Hybrid polymers will be generated by conjugating recombinant protein polymers with synthetic polymer domains [8,9]. Different chemoselective conjugation methods will be explored to allow site-specific, reversible and irreversible cross-linking under physiological conditions, including native chemical ligation [10,11], expressed protein ligation [12], Michael addition reactions [13] and metal-catalyzed azide/alkyneclick” reactions [7,14]. Protein-based polymers from naturally derived proteins (keratin, zein, collagen, casein, elastin) or designed de novo will be recombinantly produced in bacteria using the SUMO fusion protein technology currently up and running in our lab [15]. These protein-based polymers will be engineered to contain functional groups (e.g. cysteines and lysines) to which synthetic (biodegradable) polymers can be attached to form hydrogels or micelles for use as targeted and/or controlled drug delivery systems.

 

Hydrogels

 

Polyethylene glycol (PEG)- or hydroxypropyl methacrylamide (HPMA)-based polymers will be cross-linked with functional peptide domains to form a functionalized hydrophilic network. Both covalent and non-covalent approaches will be followed:

 

1.     Chemical covalent cross-linking. In this approach, peptides will be generated (either by solid phase synthesis or recombinant production) that contain N- and C-terminal cysteine residues, allowing them to form covalent cross-links between the synthetic polymers by native chemical ligation as is indicated in the figure below:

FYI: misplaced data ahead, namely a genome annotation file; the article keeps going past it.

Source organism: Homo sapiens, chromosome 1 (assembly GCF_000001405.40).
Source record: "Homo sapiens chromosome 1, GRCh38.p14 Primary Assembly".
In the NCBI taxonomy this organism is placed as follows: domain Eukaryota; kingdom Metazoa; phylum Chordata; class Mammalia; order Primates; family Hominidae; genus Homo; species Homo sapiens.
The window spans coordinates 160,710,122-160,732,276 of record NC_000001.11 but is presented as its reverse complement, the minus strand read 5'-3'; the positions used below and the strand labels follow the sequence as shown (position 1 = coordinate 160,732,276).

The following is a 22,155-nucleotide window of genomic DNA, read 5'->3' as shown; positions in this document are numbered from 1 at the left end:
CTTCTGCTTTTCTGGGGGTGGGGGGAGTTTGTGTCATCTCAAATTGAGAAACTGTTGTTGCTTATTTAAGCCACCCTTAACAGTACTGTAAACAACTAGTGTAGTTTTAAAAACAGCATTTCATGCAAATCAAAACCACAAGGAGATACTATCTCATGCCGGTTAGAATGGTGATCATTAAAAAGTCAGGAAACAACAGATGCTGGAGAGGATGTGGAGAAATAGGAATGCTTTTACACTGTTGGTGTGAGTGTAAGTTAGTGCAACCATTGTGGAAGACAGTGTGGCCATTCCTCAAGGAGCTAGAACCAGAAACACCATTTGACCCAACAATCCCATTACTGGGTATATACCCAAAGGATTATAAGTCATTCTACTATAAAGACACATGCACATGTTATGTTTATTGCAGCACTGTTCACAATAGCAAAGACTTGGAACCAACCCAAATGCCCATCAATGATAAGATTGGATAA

Cross-linked peptides may serve as substrates for matrix-metalloproteases to obtain in situ degradation of the hydrogel network or may contain cell adhesion sites to facilitate entrapment of cells inside the hydrogel network as illustrated above [13].

 

2.     Enzymatic covalent cross-linking. Synthetic polymers (pHPMA, pHEMA, pEG) can be equipped with two different peptides, one containing a lysine residue and the other containing one or more glutamine residues. These peptides can subsequently be enzymatically cross-linked using transglutaminase [16]. Enzymatic cross-linking is particularly useful for in situ gelling systems and in situations where control over speed of hydrogel formation is required. Peptides containing adhesion sites, such as RGD motifs to allow adhesion of cells within the hydrogel matrix can be used for cross-linking. Alternatively, they may contain substrate recognition sites for matrix-metalloproteases to allow biological degradation of the hydrogel network in vivo.

 

3.     Non-covalent cross-linking. Synthetic polymers described above will be functionalized with peptides or proteins that can dimerize or oligomerize. Examples are coiled coil domains, such as leucine zippers or high-affinity protein-protein interactions, such as the interaction between the subunits of the ferritin protein or the interaction between cohesin and dockerin. The heterodimerization/oligomerization domains will be covalently linked to the synthetic polymeric backbone by using Michael addition or expressed protein ligation (see picture below).

 

Micelles

Hybrid micelles consisting of synthetic hydrophobic polymers with hydrophilic, functional polypeptides for cell-targeting or triggered release